Planning for picking? Pick your plan

Aug. 1, 2010
Choosing the appropriate picking solution requires a thorough analysis of your business and your future. Narrow down your plans, then pick.

Consumers have been spoiled by competing supply chain managers. A combination of technology and constantly improving practices has taught the public to want things fast, good, and cheap! At the same time, a tough economy has taught supply chain managers to seek a competitive advantage by applying advanced material handling and logistics systems that reduce labor, speed delivery, and increase accuracy.

Since order-picking is typically the area representing one of the largest labor components, material handling systems manufacturers have focused their offerings on integrated systems which reduce human travel and the number of touches associated with picking. In a book my firm was commissioned to author for the Warehousing Education & Research Council ( entitled, “Pick This! - A Compendium of Piece-Picking Process Alternatives,” we identify and explore 567 piece-picking process alternatives. The sheer volume of differing approaches warrants detailed data analysis and a thorough understanding of goals and objectives before embarking on any picking automation initiative. After all, if you apply automation to a bad process, bad things happen faster.

Pick system automation is tried and true and solutions have been deployed effectively in Europe for decades. European warehousing, distribution, and fulfillment operators embraced these technologies earlier than practitioners in the United States, largely because of their higher labor and land costs and because their economic policies encourage long-term capital investment.

Further fueling the case for automation is the global trend towards higher SKU counts, smaller orders with higher frequency, compressed order cycle time requirements, and a plethora of value-added services which add cost to every order processed.

Not just for the high-margined

Contrary to conventional wisdom, the application of integrated mechanized and automated systems in Europe is not evidenced only in high-tech, high-margin business sectors such as pharmaceuticals, medical, life sciences, semiconductors, precision optics, or advanced ceramics companies.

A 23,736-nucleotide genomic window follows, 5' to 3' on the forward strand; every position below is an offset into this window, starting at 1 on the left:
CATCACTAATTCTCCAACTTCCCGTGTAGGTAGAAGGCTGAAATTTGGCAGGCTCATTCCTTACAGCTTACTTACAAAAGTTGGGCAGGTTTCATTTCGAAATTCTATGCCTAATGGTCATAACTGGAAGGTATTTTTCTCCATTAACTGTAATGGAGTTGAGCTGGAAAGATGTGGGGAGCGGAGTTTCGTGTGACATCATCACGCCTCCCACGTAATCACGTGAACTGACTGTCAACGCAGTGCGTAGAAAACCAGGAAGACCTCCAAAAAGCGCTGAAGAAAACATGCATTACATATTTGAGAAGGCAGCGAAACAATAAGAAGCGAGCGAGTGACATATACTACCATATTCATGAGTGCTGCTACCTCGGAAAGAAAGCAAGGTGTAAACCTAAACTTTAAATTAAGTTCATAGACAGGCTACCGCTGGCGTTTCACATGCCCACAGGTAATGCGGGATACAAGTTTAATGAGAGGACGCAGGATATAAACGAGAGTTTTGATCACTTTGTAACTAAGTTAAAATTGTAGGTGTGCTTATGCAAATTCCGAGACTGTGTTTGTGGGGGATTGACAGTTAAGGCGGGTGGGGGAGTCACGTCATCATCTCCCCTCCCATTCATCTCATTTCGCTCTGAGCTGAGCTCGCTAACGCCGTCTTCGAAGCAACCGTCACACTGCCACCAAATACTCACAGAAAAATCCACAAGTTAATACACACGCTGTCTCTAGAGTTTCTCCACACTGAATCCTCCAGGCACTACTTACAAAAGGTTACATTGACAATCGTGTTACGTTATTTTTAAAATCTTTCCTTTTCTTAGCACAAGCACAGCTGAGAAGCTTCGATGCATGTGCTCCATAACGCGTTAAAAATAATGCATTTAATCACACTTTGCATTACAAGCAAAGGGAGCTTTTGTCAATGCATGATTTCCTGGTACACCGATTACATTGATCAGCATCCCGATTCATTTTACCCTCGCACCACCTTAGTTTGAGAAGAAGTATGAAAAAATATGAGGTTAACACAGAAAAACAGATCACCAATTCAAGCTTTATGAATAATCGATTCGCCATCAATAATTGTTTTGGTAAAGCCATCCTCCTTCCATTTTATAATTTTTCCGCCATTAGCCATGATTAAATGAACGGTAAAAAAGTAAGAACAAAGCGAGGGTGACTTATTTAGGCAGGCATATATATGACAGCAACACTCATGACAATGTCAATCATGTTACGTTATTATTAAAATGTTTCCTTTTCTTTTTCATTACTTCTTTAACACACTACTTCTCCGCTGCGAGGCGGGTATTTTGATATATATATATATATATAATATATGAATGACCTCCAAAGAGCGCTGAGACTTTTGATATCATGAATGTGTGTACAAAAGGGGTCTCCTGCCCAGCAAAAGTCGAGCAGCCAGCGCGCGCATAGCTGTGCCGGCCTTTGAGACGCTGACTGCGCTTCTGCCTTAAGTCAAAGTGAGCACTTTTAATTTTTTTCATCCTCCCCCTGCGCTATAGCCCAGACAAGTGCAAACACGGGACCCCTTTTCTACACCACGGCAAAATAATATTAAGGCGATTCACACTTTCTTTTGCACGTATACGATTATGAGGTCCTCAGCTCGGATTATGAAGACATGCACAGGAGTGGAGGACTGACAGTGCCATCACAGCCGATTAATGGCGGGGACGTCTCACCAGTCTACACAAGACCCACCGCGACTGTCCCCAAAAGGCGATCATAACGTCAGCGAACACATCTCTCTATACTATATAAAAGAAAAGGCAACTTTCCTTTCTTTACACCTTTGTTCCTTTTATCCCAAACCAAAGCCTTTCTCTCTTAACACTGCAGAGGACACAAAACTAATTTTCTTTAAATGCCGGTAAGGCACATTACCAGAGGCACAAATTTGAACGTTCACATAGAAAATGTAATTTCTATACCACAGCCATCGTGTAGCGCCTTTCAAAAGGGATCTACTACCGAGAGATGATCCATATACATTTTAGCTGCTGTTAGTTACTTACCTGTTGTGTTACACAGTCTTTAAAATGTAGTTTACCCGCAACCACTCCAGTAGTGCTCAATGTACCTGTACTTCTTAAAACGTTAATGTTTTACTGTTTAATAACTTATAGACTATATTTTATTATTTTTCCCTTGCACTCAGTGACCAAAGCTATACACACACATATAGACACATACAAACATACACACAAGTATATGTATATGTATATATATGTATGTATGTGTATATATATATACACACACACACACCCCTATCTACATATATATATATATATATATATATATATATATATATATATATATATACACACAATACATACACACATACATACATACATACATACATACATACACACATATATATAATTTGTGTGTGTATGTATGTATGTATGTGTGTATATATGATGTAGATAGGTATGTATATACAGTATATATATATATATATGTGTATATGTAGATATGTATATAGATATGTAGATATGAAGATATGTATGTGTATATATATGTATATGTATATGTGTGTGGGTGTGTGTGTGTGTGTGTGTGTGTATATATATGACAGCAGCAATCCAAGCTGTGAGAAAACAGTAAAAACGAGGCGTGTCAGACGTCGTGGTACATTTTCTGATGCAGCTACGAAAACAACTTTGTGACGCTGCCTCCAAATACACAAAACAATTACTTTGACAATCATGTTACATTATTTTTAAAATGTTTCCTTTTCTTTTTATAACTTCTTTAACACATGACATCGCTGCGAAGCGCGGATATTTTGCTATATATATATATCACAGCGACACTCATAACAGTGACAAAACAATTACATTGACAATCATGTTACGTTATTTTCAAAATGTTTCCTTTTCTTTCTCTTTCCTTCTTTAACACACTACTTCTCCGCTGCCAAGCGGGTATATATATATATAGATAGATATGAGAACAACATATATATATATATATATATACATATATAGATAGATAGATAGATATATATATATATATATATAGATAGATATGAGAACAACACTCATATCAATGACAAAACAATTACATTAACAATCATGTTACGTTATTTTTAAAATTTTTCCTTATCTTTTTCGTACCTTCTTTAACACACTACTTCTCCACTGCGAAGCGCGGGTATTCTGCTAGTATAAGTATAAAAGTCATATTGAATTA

During a recent trip to Spain, I visited a two-million square foot supermarket distribution facility, which housed one of the most highly automated operations in the world. The installation consisted of more than two-hundred Automatic Storage & Retrieval System (AS/RS) cranes operating in dry, refrigerated, and frozen environments.

An AS/RS is essentially a high-rise rack or shelving system with long, very narrow aisles in which a crane travels horizontally down the aisle on a floor mounted and overhead rail system. The crane is equipped with a carriage mechanism that travels vertically on the crane mast and inserts or extracts unit loads from either side of the aisle automatically. A Warehouse Control System (WCS) keeps track of the location of each SKU and instructs the machine where and when to operate.

In this grocery operation, homogeneous pallet loads (single SKU) are received at the loading dock, their bar-code license plates are scanned, and then the pallet loads are placed on pallet conveyor stations which induct them into the AS/RS where they remain in the proper temperature controlled environment until needed for picking.

When that particular SKU is needed to fulfill order demand, the pallet is automatically extracted by the AS/RS crane and delivered to a de-layering station where an overhead suction device lifts one layer of cases off the pallet. The layer is then deposited onto a wide array of interleaved conveyor belt sections which “singulate” them, forming a train of cases on a narrow belt.

As each case approached the end of the conveyor, it cascades gently onto a low-profile “slave tray” (a uniform plastic carrier) which is fed by an automatic tray de-stacker. Now that each case is traveling in slave trays, it can be inducted into a “mini-load” AS/RS machine which randomly stores each case of product (on its slave tray) in its correct temperature zone.

Once all of the SKUs needed to complete a particular wave of orders reside in the mini-load system, the discrete order picking cycle begins. SKUs (cases) for a particular order pallet are extracted automatically by the system and delivered to an automatic palletizing system which computed the best possible layer and interlocking patterns for the wide variety of case dimensions and weights. The empty slave trays are delivered to an automatic stacker, queuing them for use once again. Once palletized, the unit load is automatically stretch wrapped, labeled, and delivered to the shipping dock in the lane corresponding to the outbound tractor trailer (in reverse stop sequence).

No human touches a case from the time a single-SKU pallet is received at the loading dock until the time the multi-SKU stretch-wrapped pallet is loaded onto an outbound trailer.